Christine Lin’s New Year resolution is to spend more time with her three girls.
As CEO of Cambridge Network, Lin provides a platform for Chinese exchange students to attend high school in the United States. An estimated 30,000 Chinese students enrolled at American high schools in 2017, with their numbers growing annually. Cambridge Network partners with more than 200 public and private schools throughout the United States, serving 6,800 students over the years.
“I founded Cambridge Network in 2009, after brainstorming with our three cofounders about doing something meaningful and impactful,” said Lin, a Shanghai native. “My husband, Steven Gao, said we had to work in education, with a focus on China. Our company’s mission is ‘Expanding human perspectives and world harmony through education.’”
Lin came to Boston to attend Harvard Business School, starting Cambridge Network after launching several companies, including a lucrative manufacturing business. The team wanted to bring American students to China, but market research showed limited interest. However, Chinese families hoped to send their children to American schools, as Chinese education’s focus on the Gao Kao college exam required hours of schooling and money for extracurricular test prep.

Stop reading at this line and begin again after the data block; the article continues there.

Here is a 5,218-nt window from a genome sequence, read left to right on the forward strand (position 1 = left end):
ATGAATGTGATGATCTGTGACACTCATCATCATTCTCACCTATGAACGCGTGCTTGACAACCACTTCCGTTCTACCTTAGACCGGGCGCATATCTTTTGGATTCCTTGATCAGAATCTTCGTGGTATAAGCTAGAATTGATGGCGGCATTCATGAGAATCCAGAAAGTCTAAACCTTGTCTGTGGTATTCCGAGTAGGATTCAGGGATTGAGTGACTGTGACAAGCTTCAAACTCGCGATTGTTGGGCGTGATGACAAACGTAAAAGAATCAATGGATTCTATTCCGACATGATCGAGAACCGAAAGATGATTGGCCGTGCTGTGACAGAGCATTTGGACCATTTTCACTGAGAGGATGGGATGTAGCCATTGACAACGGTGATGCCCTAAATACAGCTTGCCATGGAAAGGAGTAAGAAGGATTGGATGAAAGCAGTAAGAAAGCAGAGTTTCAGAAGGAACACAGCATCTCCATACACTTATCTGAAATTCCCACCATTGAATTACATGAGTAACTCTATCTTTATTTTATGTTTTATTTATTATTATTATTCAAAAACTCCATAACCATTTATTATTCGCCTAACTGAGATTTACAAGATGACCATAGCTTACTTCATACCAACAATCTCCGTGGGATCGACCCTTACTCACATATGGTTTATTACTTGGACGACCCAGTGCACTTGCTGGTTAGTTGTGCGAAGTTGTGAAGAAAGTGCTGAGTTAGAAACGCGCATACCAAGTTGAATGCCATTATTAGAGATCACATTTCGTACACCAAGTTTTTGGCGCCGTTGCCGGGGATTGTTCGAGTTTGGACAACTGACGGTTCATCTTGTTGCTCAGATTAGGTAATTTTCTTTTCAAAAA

“I appreciate Harvard’s motto of ‘veritas’ or truth, which is a tenet of American education,” said Lin, who chose Harvard’s home for her company name. “American education is more open, with a focus on leadership and giving back to the community.”
Demand from Chinese families exceeded the limited number of beds at U.S. prep schools. After talking to a high school principal, Lin realized there was a niche for a homestay provider in the international education industry. Cambridge Network finds host families, running annual background checks and consistently monitoring each home situation to ensure student safety. While most homestay agencies only require hosts to offer three meals, a bedroom and a 45-minute commute to school, Lin’s insistence on safety has resulted so far in 3 million days without serious incidents for students.
“We want our students to be welcomed by American families, so they can integrate into their communities,” Lin said. “Food is a great way to share culture. Our host families each get a rice cooker and a cookbook of Chinese recipes.”
The students complete community service, teaching schoolmates about Chinese culture, language and festivals. Two students enrolled at Massachusetts public schools have received early acceptances to Ivy League schools. More than 2,400 Cambridge Network graduates have completed high school, with 62 percent accepted to top 100 universities.
“Our students are young and will impact others,” Lin said. “They will outlive me and learn life lessons for their future careers.”
Lin was recognized as one of the Top 100 Female Leaders for 2017 by the Commonwealth Institute. As a working mom, Lin included a mother’s room and daycare at Cambridge Network’s Waltham headquarters.
While Lin’s daughters may love seeing more and more of their mom, they will also cherish the knowledge that her efforts have empowered thousands of learners. “I want to love, guide and nurture students, to help each child become their best self,” Lin said.
This post is also available in: Chinese